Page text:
where is used to indicate the use of the link between the server of the InP and the server of the InP, for forwarding of the traffic between and VNFs of service of type. It is worth noting that if two consecutive VNFs of a service are placed in the same server ( and ), then and there is no cost for forwarding of traffic between these VNFs. As seen in (5), this cost component is a nonlinear function of the binary decision variable, . The total cost in the slot is .
Ii-D Reliability Constraint
We indicate the failure probability for the service of the type in the slot with . The reliability constraint is . To obtain , we should calculate the probability of being in the running state (i.e., not being failed) for this service, . We know that a service is in running state if all VNFs of service are not failed. As a result, we should determine the failure probability of a VNF which is a function of the binary decision variable, . Let denote the failure probability of the VNF for the service of the type in the slot. This probability is calculated as
where is the failure probability of the InP. According to (6), the failure probability for the VNF of the service of the type in the slot is the multiplication of the failure probability of the VNF in all InPs. Also, the failure probability of a VNF in each InP is the multiplication of failure probability of all the servers in which the respective VNF is placed. We assume failure events in different InPs and also in different servers of an InP are independent. We calculate the probability of being in the running state for the service of type in the slot as . Finally, we can calculate the failure probability for the service of type in the slot as .
Ii-E Minimum Cost NFV Placement
In this part, we want to formulate the objective of NO throughout the time as an optimization problem. We assume that the purpose of NO is minimizing the placement cost regarding the reliability requirement of incoming services and InP’s resource constraint. Thus, the optimization problem can be written as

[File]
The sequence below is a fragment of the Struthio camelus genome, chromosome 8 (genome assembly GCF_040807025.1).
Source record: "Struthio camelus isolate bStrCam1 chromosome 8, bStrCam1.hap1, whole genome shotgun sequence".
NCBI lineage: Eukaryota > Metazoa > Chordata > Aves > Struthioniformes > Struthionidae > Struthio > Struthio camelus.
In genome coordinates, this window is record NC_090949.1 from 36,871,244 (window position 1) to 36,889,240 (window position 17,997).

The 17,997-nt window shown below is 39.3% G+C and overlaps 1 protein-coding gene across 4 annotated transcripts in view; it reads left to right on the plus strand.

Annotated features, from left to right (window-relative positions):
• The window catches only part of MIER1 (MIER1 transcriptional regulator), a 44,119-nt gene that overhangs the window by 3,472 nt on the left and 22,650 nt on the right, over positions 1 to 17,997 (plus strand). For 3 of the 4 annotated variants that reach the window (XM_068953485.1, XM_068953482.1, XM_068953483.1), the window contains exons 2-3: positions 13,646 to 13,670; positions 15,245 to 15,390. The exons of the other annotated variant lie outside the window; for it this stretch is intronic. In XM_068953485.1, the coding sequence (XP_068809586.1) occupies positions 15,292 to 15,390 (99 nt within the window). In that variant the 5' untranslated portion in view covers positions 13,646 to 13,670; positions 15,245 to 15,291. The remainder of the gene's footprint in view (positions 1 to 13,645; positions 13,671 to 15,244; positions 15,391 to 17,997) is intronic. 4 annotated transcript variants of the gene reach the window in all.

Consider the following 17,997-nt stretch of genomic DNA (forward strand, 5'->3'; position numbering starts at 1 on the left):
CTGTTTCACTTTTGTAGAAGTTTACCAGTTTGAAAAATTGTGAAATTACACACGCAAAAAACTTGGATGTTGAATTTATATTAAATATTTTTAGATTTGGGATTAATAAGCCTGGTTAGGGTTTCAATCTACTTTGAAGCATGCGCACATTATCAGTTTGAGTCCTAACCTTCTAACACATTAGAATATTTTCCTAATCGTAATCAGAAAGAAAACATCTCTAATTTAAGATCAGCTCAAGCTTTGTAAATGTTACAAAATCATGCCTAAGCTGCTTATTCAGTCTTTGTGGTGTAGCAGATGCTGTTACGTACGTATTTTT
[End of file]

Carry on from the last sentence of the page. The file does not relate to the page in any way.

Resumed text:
where indicates the remaining resource for the server of the InP in the slot and is the remaining bandwidth for the link between the server of the InP and the server of the InP, in the slot. Constraint in (8) indicates that each VNF is instantiated once. Constraint in (9) guarantees the reliability requirement of each service. The constraint in (10) makes sure that the resource capacity of each server is not violated in each slot. The constraint in (11) guarantees that the bandwidth capacity of each link is not violated in each slot.
The optimization problem in (8)-(12) is intractable for large networks with various services. Learning based techniques can be helpful to solve such problem. The goal of the learning technique is to learn a policy which determines what action to take in each state. In the following, we introduce a model based on DQN for NFV placement problem regarding the reliability requirement.
Iii DQN Model for NFV Placement
In this section, we introduce a model based on DQN for NFV placement considering the reliability requirement of the incoming services. First of all, we review Q-Learning and motivation for the combination of Q-Learning and Deep Neural Network (DNN). Then, we introduce a DQN model for NFV placement regarding the reliability.
Iii-a DQN Background
In Reinforcement Learning, there are some agents who explore and exploit the environment based on the reward gained from an environment and the state which encapsulate all features and conditions by using a particular policy. The policy is used to make a balance between the exploration and the exploitation of agents. Rewards are the direct consequence of actions made by the agent in each state. Despite all the merits provided by Q-learning, its weak point lies in decision making in the problems where states are covering a wide range of possibilities and Q-tables are large. DQN is a combination of both neural networks and Q-learning approaches. DQN uses the same model but instead of updating the Q-table which is hard to be searched in environments with big states space, it trains a DNN while it explores and exploits. By making each action, the reward gained by the agent is used to conduct the back-propagation process and update the weights of neural networks. The input of the neural network is a vector representing the state, and the possible actions are the output neurons of the neural network which are selected by the agent based on a policy.